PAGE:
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CFMoto was built by Mr. Lai and his brother who, 25 years ago, decided to sell kick-starters for motorcycles, and began forming their own moulds to cast their new product. They expanded into engines and graduated to making copies of the famed Suzuki GP125. They now produce a stable of their own designs in motorcycles, ATVs and a boat. From their first "big shark" scooter made popular as a wedding gift, the company has grown into a sophisticated operation that assembles some models for KTM-Sportmotorcycle GmbH, the Austrian firm.

It's a progression with potentially much larger implications, as China's broader automotive market seeks to break out of its home market.

There is precedent for two wheelers building to something bigger: Honda in the late 1950s entered the U.S. market with motorcycles – a trade forever memorialized in the song "Little Honda" – and built its success there into the globe-spanning car and trucks business it runs today.

The Chinese situation is, of course, different: Where Japanese and Korean companies built their skill inside markets largely protected from foreign competition, China today is wide open to imported brands, which have been hugely successful. Cars bearing a mainland mark now account for only 23 per cent of sales.

What China has a robust manufacturing industry that has, through joint ventures, rapidly attained high levels of technology and skill. As a country, it also has a world-wide reach that has already brought Chinese brands to lesser-developed countries where drivers are graduating to bigger vehicles from motorcycles. Geely, the company that owns Volvo, aims to export 50 per cent of the vehicles it makes, although that has proven difficult. Its exports fell 32 per cent in the first half of 2014 as unrest in Ukraine, Iraq and Russia hurt sales. Geely exported 19 per cent of its product in 2013.

But western markets have remained largely impenetrable: after years of splashy introductions at the Detroit Motor Show that date back to 2006, Chinese brands are no closer to making their big North American entrance.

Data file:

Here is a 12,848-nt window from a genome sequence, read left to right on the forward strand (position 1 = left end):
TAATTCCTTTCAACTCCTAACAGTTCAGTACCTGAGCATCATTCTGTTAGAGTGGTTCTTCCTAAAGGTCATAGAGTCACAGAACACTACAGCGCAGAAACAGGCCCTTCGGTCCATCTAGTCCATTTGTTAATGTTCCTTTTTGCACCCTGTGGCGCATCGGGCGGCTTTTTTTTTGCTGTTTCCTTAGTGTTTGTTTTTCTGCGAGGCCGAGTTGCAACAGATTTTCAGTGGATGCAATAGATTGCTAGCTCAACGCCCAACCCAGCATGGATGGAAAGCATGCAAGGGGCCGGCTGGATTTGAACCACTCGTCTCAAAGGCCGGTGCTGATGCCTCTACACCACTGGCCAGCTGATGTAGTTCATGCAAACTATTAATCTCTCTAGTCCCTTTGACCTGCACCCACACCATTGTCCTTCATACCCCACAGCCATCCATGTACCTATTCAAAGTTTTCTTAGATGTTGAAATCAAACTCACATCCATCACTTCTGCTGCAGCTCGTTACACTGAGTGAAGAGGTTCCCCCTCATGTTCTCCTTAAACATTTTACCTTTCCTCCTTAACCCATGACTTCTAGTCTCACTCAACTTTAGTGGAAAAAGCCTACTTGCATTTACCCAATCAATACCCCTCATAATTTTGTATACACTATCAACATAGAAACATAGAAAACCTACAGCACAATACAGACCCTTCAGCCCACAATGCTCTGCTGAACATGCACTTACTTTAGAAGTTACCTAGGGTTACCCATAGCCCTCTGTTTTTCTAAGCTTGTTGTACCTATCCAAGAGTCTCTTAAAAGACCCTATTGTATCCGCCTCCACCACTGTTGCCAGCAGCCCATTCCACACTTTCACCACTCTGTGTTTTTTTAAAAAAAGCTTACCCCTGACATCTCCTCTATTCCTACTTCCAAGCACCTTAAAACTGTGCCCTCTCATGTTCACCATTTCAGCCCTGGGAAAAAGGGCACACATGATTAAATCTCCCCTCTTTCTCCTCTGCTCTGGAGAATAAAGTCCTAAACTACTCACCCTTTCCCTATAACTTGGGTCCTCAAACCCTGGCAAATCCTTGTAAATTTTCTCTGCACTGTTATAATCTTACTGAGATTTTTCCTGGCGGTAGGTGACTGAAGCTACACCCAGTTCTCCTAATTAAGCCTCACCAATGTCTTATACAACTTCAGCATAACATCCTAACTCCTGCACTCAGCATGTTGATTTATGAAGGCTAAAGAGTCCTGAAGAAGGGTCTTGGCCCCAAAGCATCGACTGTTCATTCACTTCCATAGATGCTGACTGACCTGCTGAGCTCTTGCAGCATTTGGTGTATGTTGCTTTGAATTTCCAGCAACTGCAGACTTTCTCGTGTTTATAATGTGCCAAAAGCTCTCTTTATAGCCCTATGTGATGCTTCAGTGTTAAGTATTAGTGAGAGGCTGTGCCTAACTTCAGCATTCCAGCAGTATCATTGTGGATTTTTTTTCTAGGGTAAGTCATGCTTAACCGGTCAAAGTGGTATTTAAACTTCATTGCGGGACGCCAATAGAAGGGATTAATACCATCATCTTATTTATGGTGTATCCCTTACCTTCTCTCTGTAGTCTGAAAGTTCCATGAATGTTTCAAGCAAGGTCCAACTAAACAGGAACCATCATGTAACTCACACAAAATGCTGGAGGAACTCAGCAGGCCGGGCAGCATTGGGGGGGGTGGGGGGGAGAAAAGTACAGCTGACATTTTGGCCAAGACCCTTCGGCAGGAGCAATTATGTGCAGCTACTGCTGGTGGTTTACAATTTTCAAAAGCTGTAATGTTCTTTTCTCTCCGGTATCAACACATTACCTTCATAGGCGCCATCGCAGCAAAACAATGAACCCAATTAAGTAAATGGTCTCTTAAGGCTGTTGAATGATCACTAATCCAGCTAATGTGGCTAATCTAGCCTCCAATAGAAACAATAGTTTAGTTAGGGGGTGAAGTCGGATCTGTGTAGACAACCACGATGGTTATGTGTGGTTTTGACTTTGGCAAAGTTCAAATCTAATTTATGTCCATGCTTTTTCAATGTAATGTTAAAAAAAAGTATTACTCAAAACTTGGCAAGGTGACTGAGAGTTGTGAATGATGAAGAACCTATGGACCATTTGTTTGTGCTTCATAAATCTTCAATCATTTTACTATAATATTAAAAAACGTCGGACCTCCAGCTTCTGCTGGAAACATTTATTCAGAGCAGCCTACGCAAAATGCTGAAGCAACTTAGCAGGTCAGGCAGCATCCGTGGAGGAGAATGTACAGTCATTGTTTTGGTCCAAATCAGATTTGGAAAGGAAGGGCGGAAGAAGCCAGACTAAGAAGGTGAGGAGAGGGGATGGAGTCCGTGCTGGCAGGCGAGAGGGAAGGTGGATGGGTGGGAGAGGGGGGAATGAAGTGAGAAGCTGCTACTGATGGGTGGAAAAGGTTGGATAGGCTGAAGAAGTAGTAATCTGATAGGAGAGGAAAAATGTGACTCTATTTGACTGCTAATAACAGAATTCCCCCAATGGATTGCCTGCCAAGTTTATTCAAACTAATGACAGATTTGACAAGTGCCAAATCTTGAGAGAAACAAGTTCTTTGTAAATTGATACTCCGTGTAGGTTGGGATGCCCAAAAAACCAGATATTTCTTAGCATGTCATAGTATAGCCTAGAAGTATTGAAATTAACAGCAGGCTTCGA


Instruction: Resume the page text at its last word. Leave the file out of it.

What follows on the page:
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"I did a study back in 2005 about China, 'Are the Chinese coming to the U.S.?' Even then, the Chinese themselves said it would take another 10 years before they came. And now it's 10 years and they're still not coming," said Bruce Belzowski, managing director of the Automotive Futures group at the University of Michigan.

Still, there is reason to believe if Chinese companies can succeed in building a motorcycle western buyers want, they can do the same with cars. "We have manufacturers here with the capability of, certainly in a few years, being global," said Pedro Nueno Iniesta, a specialist in entrepreneurship who is president of the China Europe International Business School.

China's experience with motorcycles, however, shows the distance it has to go. In their bid to increase quality, companies have outfitted their products with foreign-made suspensions, brakes and fuel systems. They have also turned to foreign designers like Roberto Marabese, the Milan-based architect who has shaped the look of hundreds of models built by companies like Piaggio, Moto Guzzi, Aprilia, Triumph and Yamaha. Lately, he has been doing a lot of work for Chinese firms, as "demand for design is shifting" to Asia.

It's not always satisfying work, however, in part because the demands often aren't for anything original. "Most of the time, I am asked to carry out the design of a product similar to that presented by some [existing] motorcycle," he said. "I always try to fight this."

He faults an inability among many Chinese firms to create their own identity, which can translate into a uniqueness that customers can latch onto.

"I have seen, large factories, beautiful machines, great investment opportunities, but also little desire to innovate because of poor training technique. Then, instead of innovating, they try to copy," he said. "I think it's time to stop thinking that way."